A recent article in the New York Times got me thinking about the psychology of marketing again, and how some basic principles are used or under-used in social media marketing.
“Warning: Habits May Be Good for You” explores how an anthropologist turned to marketing experts from CPG companies like Procter & Gamble to help increase the incidence of hand-washing with soap after using the toilet in the nation of Ghana to improve the health of children. Obviously, this was an important effort and I was encouraged to see marketing practitioners as instrumental in helping achieve success in this endeavor.
As I was reading the article, it struck me that many of the techniques used are found in Robert B. Cialdini‘s classic Influence: The Psychology of Persuasion. I’d lent out my copy a few years ago and, thankfully, had to buy a new version which includes an epilogue written by Dr. Cialdini in 2007. My re-read then triggered a few thoughts on social media.
If the social media crowd can stop navel-gazing long enough to do some quick research and scientific work, boy will money be made. [More after the jump.]
What’s the value placed on a social media marketing campaign by the marketers that develop the campaign? It’s hard to tell, because one typically can’t get access to the key metrics associated with the campaign, particularly sales attributed to the effort and ROI.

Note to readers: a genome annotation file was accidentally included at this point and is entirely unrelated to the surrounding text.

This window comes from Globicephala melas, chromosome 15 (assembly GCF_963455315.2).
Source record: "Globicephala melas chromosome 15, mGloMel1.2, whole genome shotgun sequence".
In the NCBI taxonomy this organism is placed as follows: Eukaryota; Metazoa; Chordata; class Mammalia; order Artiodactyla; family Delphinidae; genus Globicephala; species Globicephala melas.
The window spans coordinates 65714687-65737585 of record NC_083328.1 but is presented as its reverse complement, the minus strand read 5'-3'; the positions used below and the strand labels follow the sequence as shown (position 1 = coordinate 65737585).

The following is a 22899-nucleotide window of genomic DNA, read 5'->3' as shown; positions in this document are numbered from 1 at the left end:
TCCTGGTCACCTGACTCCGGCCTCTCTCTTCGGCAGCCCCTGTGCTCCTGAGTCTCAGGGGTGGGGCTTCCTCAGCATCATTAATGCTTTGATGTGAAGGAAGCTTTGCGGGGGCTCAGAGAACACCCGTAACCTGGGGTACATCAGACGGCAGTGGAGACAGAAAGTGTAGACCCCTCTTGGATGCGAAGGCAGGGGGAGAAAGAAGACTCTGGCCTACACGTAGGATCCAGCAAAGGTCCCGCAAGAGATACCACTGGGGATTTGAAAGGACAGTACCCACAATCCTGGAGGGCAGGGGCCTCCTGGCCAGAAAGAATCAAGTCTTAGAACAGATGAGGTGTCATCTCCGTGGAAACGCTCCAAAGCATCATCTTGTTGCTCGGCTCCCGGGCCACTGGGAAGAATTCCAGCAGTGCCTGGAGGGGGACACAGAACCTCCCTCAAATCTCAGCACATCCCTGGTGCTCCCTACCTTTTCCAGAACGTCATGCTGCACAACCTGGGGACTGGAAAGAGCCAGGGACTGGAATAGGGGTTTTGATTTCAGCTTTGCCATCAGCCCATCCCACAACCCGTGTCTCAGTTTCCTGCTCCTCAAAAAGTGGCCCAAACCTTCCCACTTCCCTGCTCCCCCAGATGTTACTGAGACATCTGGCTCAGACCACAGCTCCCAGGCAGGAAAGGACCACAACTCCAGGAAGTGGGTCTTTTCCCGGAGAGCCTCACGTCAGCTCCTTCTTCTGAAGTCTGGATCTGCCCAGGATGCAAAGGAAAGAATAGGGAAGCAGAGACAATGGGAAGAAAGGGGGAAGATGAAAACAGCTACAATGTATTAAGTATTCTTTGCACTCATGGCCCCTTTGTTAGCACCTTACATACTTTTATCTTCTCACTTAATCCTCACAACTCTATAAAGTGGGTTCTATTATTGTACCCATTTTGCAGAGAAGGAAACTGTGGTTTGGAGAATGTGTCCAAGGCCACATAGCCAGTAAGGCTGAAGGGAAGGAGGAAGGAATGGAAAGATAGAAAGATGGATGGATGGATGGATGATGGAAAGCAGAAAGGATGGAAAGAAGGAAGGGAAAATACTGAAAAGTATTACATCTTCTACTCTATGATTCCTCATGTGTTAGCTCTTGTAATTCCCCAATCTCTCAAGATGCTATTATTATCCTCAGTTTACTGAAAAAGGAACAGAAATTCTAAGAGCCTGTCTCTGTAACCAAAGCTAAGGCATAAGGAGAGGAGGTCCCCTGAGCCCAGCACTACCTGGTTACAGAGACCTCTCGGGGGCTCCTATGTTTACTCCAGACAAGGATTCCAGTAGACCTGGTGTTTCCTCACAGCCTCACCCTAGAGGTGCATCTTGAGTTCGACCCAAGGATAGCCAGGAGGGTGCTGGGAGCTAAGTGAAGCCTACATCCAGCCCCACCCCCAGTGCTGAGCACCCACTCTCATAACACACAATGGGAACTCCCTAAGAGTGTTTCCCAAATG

I was intrigued by a new social push by Sony Ericsson for the Z750a flip phone, created by their agency, Iris. The campaign is titled “Bringing Purple Back.”
Well, neither Sony Ericsson nor Iris would give me any objectives for the campaign. Neither was any information or speculation found on unofficial Sony Ericsson blog sites about the campaign.
Being an inquisitive guy, I decided to use the crude but effective research technique of following the money to learn more.
Our products are guaranteed to give 100% satisfaction in every way. Return anything purchased from us at any time if it proves otherwise. We do not want you to have anything from L.L. Bean that is not completely satisfactory.
Unlike a lot of companies, L.L. Bean really lives by their guarantee.
I admit that I actually enjoy being upsold. That’s partly because it’s what I do for a living. It’s also because I want to make certain that I’ve purchased the right thing for the problem I’m trying to solve.
That means I’ve got two all wheel drive vehicles in Northern Virginia because it sometimes snows here and I just might need to pick up the kids at school in the middle of the day.
And it means I’ve got the 8 GB iPhone instead of the 4 GB version because I might get stuck on a plane for a few hours and just might need a few more Van Halen albums to while away the time.
Give me a good value proposition, with clear benefits, at the right time and I’ll buy.
Just don’t give up after the first time, if I don’t buy. Be persistent, like Checks Unlimited.
And sometimes I just shake my head. My apparently never-ending stream of poorly executed direct mail continues, with the latest effort being a shockingly bad example from Marriott’s Fairfield Inn and Visa. It appears to be the result of a co-op promotion, which may account for the execution; nobody at either Marriott or Visa felt they were responsible for the results of the effort, and it shows.